Blog by Sumana Harihareswara, Changeset founder

02 Oct 2015, 18:01 p.m.

Preserving Your Old Art Or Activist Videotapes

Hi, reader. I wrote this in 2015 and it's now more than five years old. So it may be very out of date; the world, and I, have changed a lot since I wrote it! I'm keeping this up for historical archive purposes, but the me of today may 100% disagree with what I said then. I rarely edit posts after publishing them, but if I do, I usually leave a note in italics to mark the edit and the reason. If this post is particularly offensive or breaches someone's privacy, please contact me.

These notes on a panel about digital preservation of fanvids spurred me to note down some links in a comment, and I figured it was worth publicizing further here.

I myself put vids on Critical Commons and have started also putting them on the Internet Archive. The Internet Archive is also willing to digitize and post VHS tapes (witness the John Morearty archive), but you may want to take a preservationist approach and pay someone like Bay Area Video Collective to digitize the tape more carefully and in higher fidelity, if it's particularly historic or visually artistic. In my experience that kind of preservation service might cost about USD$135 for a 60-minute VHS tape. BAVC and similar nonprofits often have grants to help with this, e.g., the Preservation Access Program.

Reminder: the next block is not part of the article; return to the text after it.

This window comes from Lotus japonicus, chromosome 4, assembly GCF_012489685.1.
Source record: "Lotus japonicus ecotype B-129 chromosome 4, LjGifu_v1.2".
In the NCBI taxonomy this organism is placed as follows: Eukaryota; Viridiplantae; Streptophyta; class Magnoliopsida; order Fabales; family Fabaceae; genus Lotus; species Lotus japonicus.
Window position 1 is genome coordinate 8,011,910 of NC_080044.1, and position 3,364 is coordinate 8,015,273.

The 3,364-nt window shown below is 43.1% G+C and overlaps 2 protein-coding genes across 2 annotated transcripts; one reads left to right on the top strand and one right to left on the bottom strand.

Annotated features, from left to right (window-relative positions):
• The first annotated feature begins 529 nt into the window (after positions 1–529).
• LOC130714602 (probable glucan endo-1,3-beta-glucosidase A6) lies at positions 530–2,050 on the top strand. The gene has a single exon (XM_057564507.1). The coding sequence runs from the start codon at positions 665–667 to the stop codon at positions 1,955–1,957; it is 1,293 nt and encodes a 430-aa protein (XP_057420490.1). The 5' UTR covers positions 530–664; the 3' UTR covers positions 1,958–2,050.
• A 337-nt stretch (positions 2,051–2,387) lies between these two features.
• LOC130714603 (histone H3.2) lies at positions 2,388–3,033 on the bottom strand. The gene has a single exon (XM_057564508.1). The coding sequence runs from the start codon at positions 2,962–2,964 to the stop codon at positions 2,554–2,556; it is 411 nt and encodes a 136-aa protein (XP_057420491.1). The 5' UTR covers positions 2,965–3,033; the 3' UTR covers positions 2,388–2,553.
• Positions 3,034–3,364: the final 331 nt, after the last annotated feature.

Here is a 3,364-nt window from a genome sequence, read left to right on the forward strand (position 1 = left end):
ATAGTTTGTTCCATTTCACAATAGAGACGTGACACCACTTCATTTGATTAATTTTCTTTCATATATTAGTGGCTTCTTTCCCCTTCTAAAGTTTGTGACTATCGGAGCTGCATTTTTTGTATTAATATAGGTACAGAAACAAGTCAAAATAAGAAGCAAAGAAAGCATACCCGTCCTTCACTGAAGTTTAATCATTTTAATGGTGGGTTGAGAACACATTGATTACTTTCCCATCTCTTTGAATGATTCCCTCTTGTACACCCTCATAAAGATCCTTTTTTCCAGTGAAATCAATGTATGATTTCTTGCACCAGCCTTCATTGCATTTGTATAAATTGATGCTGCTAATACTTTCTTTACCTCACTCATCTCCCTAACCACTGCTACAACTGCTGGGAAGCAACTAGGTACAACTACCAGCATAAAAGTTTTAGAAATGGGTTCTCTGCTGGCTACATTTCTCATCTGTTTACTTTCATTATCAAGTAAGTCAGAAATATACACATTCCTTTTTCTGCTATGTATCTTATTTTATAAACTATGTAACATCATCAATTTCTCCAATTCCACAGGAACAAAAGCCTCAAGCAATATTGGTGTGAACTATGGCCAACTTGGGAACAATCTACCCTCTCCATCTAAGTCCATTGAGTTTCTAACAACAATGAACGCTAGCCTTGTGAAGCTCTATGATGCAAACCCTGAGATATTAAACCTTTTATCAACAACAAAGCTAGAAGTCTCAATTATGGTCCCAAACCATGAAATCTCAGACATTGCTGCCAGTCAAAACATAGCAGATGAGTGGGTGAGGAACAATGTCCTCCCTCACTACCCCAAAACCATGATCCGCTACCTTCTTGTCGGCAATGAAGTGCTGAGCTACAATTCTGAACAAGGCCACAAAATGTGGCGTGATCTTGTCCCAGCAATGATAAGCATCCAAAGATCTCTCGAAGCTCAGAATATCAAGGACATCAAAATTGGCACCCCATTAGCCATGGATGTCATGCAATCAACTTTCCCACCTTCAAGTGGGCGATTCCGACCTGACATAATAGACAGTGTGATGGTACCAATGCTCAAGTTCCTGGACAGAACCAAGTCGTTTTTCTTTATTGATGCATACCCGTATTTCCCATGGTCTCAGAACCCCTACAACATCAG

You can find vendors for $20/tape but those vendors basically do parallel digitization, with lots of consoles going at once, so there's more risk that a problem will happen with any one tape.

The California Preservation Project's CAVPP (California Audiovisual Preservation Project), which also has a grant to make archival-quality digitizations of historic media, has put together a useful guide to identifying and taking care of various kinds of cassettes, DVDs, etc. Page 9 (Environmental Conditions) has more details on the best temperature and relative humidity for storing these things. Here's a version one can print out. And here are some more resources, including webinars, for people getting into video preservation. I went to a CAVPP workshop this summer, which is how I know their particular resources.

If you or your organization have activist or artistic videorecordings on analog media, now is a really good time to start planning to get those into a digital medium. Magnetic and other media deteriorate, and the clock is ticking.